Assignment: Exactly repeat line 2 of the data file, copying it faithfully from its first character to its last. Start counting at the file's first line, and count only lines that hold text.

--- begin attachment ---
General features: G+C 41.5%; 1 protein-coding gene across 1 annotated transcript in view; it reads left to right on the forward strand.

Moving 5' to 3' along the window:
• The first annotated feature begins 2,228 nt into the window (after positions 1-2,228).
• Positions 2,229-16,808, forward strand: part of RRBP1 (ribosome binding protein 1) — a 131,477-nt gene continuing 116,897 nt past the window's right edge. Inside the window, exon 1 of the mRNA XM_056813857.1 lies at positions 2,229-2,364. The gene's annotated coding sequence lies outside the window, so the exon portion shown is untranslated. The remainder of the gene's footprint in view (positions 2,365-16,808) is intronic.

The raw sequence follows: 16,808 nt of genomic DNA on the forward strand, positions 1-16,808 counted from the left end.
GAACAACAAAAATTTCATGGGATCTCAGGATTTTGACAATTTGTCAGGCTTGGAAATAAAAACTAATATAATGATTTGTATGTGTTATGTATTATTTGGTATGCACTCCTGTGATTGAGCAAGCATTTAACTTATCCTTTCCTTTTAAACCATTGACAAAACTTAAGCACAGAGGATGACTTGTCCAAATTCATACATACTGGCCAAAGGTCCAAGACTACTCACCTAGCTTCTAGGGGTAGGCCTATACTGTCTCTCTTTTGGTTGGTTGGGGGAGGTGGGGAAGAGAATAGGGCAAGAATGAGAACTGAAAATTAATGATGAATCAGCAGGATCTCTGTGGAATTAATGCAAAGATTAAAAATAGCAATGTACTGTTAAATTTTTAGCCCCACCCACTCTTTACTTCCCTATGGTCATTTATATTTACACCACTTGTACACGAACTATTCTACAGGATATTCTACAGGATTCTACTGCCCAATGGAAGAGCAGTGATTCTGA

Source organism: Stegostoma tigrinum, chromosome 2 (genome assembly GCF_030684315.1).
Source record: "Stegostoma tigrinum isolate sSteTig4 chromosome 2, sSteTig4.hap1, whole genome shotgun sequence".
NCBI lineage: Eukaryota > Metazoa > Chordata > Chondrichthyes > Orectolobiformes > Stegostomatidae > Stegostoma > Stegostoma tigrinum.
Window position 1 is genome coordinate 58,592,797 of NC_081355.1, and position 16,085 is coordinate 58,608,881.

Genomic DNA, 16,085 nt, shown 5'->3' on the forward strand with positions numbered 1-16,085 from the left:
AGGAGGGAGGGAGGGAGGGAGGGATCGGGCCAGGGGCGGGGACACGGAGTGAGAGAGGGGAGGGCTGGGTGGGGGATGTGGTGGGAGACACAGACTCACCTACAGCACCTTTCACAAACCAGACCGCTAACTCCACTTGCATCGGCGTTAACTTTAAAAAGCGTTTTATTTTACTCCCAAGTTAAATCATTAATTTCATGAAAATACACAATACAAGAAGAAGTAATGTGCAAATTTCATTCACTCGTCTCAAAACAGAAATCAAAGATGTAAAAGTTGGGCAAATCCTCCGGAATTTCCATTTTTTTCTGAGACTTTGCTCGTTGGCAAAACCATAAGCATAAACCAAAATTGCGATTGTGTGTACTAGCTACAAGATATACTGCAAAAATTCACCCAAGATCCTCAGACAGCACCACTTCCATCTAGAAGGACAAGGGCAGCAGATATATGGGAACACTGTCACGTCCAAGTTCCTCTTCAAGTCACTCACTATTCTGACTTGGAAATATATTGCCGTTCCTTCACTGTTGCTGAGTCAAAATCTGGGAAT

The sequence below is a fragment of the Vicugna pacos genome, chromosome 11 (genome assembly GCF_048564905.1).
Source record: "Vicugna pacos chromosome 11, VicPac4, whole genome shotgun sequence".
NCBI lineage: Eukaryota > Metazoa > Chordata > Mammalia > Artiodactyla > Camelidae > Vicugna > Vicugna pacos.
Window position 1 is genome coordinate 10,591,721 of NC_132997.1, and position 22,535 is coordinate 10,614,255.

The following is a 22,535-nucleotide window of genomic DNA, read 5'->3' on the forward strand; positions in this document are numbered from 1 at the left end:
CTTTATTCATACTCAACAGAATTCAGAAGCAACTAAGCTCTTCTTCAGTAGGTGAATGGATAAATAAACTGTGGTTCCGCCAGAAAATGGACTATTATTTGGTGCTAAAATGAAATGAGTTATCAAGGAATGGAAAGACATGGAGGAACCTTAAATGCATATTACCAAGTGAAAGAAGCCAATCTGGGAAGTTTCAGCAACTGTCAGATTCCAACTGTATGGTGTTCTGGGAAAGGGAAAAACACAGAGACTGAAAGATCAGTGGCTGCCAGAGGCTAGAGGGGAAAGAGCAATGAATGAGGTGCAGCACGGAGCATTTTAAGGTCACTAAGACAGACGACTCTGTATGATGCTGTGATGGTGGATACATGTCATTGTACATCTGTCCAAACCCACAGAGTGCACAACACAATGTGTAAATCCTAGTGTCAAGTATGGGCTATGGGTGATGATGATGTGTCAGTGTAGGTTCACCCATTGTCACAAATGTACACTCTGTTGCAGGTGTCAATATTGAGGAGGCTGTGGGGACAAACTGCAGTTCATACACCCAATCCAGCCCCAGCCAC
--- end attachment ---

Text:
Moving 5' to 3' along the window: